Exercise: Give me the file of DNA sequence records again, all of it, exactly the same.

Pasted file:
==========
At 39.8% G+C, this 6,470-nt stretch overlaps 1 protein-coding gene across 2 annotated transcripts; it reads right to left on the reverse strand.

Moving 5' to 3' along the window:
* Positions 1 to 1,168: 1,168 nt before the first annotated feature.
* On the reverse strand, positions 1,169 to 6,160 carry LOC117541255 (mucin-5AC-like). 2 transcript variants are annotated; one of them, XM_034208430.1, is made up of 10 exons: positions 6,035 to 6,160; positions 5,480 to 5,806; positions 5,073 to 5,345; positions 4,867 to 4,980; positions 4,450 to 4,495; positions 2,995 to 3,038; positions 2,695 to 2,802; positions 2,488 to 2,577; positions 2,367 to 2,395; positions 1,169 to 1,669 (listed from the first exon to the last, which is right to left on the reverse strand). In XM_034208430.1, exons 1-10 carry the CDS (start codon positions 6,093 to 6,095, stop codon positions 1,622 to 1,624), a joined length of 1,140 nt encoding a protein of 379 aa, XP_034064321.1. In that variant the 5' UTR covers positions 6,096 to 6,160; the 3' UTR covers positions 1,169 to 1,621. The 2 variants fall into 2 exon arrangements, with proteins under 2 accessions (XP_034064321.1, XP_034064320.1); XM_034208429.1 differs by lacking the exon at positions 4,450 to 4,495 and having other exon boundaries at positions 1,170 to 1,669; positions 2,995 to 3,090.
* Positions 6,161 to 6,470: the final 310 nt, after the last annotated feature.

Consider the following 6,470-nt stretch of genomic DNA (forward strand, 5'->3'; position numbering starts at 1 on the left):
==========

At 39.8% G+C, this 6,470-nt stretch overlaps 1 protein-coding gene across 2 annotated transcripts; it reads right to left on the reverse strand.

Moving 5' to 3' along the window:
* Positions 1 to 1,168: 1,168 nt before the first annotated feature.
* On the reverse strand, positions 1,169 to 6,160 carry LOC117541255 (mucin-5AC-like). 2 transcript variants are annotated; one of them, XM_034208430.1, is made up of 10 exons: positions 6,035 to 6,160; positions 5,480 to 5,806; positions 5,073 to 5,345; positions 4,867 to 4,980; positions 4,450 to 4,495; positions 2,995 to 3,038; positions 2,695 to 2,802; positions 2,488 to 2,577; positions 2,367 to 2,395; positions 1,169 to 1,669 (listed from the first exon to the last, which is right to left on the reverse strand). In XM_034208430.1, exons 1-10 carry the CDS (start codon positions 6,093 to 6,095, stop codon positions 1,622 to 1,624), a joined length of 1,140 nt encoding a protein of 379 aa, XP_034064321.1. In that variant the 5' UTR covers positions 6,096 to 6,160; the 3' UTR covers positions 1,169 to 1,621. The 2 variants fall into 2 exon arrangements, with proteins under 2 accessions (XP_034064321.1, XP_034064320.1); XM_034208429.1 differs by lacking the exon at positions 4,450 to 4,495 and having other exon boundaries at positions 1,170 to 1,669; positions 2,995 to 3,090.
* Positions 6,161 to 6,470: the final 310 nt, after the last annotated feature.

Consider the following 6,470-nt stretch of genomic DNA (forward strand, 5'->3'; position numbering starts at 1 on the left):